Thursday, July 13, 2006

Geopolitics: From Russia with love and a game of chess

Sempra & Shell to Develop Mexican LNG Terminal

Monday, December 22, 2003

Shell International Gas Limited and Sempra Energy LNG Corp. intend to form a 50/50 joint venture to build, own and operate a $600 million liquefied natural gas (LNG) receiving terminal in Baja California, Mexico.

Shell Buys Sakhalin LNG for Baja

The Sakhalin-2 consortium, led by Royal Dutch/Shell, has sealed a landmark deal to supply Russian natural gas to North America.

Shell will import 37 million tons of liquefied natural gas (LNG) over 20 years through the Costa Azul terminal in Baja California, Mexico, operated by Sempra Energy of California.

Sempra and Shell have also finalized ownership terms for the 1 billion cubic foot per day regasification terminal. Sempra will fully own, construct and operate the $600 million terminal. Shell has rights to 500 million cubic feet per day of capacity, including half of any future expansions, the companies ...


His words may be local rhetoric, but the question is how high a price will Shell have to pay for its cost runup. Russia, like other oil countries, knows it has much more leverage than it did when it first inked its deal with Sakhalin Energy.

Shell executives acknowledge some mistakes. "We were overoptimistic on budget and underestimated a number of things," says Malcolm Brinded, Shell's executive director for Exploration & Production. "If you are working in a frontier environment it is prudent to put more of a factor of uncertainty into your estimates," he adds. Sakhalin Energy's Craig maintains the costs of finding the oil and gas will be acceptable even after the cost overruns.

To smooth relations with the Kremlin and gain a strong local partner, Shell last year agreed to swap 25% of its controlling stake in Sakhalin Energy to the powerful state-owned gas giant, Gazprom.

In exchange, Shell receives a 50% stake in a Gazprom field in western Siberia. Teaming with Gazprom should give Shell some political protection for now, but how much the government might want to up the ante later is a big question. Some seasoned observers, such as BP's Miller, are cautious about Gazprom. "You have to be nervous as a Shell executive. They are stepping into an unknown," he says.

Shell executives are mum about the Gazprom talks. But to Shell, teaming up with a strong Russian partner could be key to locking in its role on Sakhalin Island and ensuring long-term gains. The real money will come, says Shell's Brinded, when other players begin to use Shell's expensive LNG plants and terminals. "The goal is to create first-mover advantage and then expand," he says. A big investment, a big bet. That's the future for global oil companies.!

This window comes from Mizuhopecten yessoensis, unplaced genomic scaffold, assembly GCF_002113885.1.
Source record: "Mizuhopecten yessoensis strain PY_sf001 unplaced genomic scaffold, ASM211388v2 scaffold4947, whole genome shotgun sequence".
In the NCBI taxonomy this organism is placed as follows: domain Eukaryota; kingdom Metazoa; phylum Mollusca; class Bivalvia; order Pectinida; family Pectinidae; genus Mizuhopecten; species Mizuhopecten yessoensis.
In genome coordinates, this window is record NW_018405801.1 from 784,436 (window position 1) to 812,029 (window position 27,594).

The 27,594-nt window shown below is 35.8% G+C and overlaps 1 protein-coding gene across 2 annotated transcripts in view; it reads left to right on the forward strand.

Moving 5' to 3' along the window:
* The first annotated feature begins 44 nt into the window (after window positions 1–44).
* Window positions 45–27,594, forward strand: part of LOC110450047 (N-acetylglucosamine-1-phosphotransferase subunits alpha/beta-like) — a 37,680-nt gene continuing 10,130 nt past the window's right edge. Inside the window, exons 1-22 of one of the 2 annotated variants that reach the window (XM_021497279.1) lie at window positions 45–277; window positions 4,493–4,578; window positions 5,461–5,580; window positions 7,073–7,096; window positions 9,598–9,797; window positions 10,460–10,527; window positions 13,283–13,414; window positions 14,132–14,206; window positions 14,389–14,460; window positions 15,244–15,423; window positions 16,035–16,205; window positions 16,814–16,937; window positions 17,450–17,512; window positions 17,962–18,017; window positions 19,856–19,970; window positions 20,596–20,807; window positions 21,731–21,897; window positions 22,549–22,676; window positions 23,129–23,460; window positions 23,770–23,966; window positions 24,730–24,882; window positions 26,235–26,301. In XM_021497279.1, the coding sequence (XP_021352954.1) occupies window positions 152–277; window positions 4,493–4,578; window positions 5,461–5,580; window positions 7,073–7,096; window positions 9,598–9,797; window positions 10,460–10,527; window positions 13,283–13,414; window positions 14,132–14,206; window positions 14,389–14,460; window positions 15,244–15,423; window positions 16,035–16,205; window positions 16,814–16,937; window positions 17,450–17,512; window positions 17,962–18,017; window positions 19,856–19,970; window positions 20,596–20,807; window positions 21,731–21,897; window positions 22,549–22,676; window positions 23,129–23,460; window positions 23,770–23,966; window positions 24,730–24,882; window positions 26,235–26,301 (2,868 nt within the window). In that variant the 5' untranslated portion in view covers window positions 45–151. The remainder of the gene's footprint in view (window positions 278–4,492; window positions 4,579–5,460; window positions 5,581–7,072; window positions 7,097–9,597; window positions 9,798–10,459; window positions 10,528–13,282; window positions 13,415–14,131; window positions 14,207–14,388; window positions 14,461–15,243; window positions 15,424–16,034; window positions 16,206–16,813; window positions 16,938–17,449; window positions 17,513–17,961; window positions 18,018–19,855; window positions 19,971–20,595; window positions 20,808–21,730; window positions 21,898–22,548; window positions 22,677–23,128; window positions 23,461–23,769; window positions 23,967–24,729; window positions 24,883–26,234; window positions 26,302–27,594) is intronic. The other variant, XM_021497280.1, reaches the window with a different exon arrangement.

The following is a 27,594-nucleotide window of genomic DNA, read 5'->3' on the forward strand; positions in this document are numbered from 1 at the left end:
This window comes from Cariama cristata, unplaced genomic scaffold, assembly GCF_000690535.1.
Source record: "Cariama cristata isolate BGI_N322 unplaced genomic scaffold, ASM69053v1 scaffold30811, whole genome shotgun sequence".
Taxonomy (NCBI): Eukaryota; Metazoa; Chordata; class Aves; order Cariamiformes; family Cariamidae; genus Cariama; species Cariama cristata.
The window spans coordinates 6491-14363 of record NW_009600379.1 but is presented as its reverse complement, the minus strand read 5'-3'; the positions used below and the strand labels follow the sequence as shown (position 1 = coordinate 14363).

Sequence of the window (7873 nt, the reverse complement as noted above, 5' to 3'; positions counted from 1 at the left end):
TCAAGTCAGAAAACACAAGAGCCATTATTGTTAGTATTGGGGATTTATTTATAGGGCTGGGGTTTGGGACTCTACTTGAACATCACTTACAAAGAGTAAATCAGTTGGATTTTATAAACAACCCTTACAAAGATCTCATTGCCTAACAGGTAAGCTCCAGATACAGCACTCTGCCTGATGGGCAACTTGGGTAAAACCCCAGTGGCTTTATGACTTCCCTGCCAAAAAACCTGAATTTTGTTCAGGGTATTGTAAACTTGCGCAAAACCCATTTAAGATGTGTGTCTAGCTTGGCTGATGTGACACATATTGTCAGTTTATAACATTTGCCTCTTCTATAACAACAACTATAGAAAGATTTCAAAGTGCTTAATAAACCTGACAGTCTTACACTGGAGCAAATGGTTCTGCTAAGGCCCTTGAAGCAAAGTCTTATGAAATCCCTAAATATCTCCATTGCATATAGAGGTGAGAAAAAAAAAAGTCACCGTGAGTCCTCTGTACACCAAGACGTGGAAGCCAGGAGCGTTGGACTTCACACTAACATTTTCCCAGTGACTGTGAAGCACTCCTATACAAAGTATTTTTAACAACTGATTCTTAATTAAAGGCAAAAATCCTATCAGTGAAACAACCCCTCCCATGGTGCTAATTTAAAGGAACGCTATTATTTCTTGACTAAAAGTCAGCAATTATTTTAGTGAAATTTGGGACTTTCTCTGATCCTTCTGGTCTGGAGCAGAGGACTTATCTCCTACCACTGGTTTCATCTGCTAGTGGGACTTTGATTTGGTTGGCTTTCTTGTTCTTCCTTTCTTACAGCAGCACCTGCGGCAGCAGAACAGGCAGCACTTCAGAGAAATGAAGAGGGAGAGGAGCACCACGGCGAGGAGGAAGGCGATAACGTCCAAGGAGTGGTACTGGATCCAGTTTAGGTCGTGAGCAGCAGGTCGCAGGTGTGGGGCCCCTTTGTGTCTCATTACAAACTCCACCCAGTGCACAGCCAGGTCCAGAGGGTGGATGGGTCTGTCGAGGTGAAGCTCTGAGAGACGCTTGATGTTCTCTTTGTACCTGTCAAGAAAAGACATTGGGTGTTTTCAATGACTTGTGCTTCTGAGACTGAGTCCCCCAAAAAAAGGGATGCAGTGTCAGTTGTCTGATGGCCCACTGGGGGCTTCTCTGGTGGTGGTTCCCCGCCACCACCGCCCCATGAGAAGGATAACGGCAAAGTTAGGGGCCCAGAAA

SEMPRA EXPLORING MULTIPLE DEALS WITH GAZPROM Noting it has "three teams" of negotiators talking to Russia's Gazprom, Sempra Energy divulged during a first-quarter earnings conference call Wednesday that it is exploring power generation and energy marketing deals with the gas producer in addition to processing some of its liquefied natural gas (LNG) through one or more North American receiving terminals.

Natural gas pipeline to cross Butler, Warren Co.


HAMILTON - The largest natural gas pipeline built in the nation in 20 years could snake through Butler and Warren counties by the end of 2008.

Several Butler and Warren landowners in the proposed path of the Rockies Express Pipeline received letters last week from the project's developer, Rockies Express LLC, a joint venture of Kinder Morgan Energy Partners L.P. and Sempra Pipelines & Storage.

The letters said surveyors may soon be contacting them.

The 42-inch wide, 1,663-mile long pipeline will take natural gas from the Rocky Mountain region to the upper Midwest and eastern United States.

If the project is approved, construction on the $4 billion pipeline's eastern portion - spanning 662 miles - is expected to begin in March 2008.

The pipeline is to run from Rio Blanco County, Colo., to Ohio's eastern border in Monroe County, said Rick Rainey, spokesman for Kinder Morgan.

Kinder Morgan-Sempra Energy Announce That ConocoPhillips Has Acquired an Interest in Rockies Express Pipeline

By CJ - Webbolt Newsroom
July 06, 2006, 14:11

HOUSTON, - Kinder Morgan Energy Partners, L.P. (NYSE:KMP) and Sempra Pipelines & Storage, a unit of Sempra Energy (NYSE:SRE) , announced that ConocoPhillips has exercised its option to acquire a 25 percent interest in the Rockies Express Pipeline project.

Thursday, May 25, 2006. Page 6.
BG, Sempra Eyed for Shtokman

Combined Reports

Gazprom signaled on Wednesday it could snub U.S. oil giants and choose other partners to help it market gas in the United States amid increasingly chilly ties between Moscow and Washington.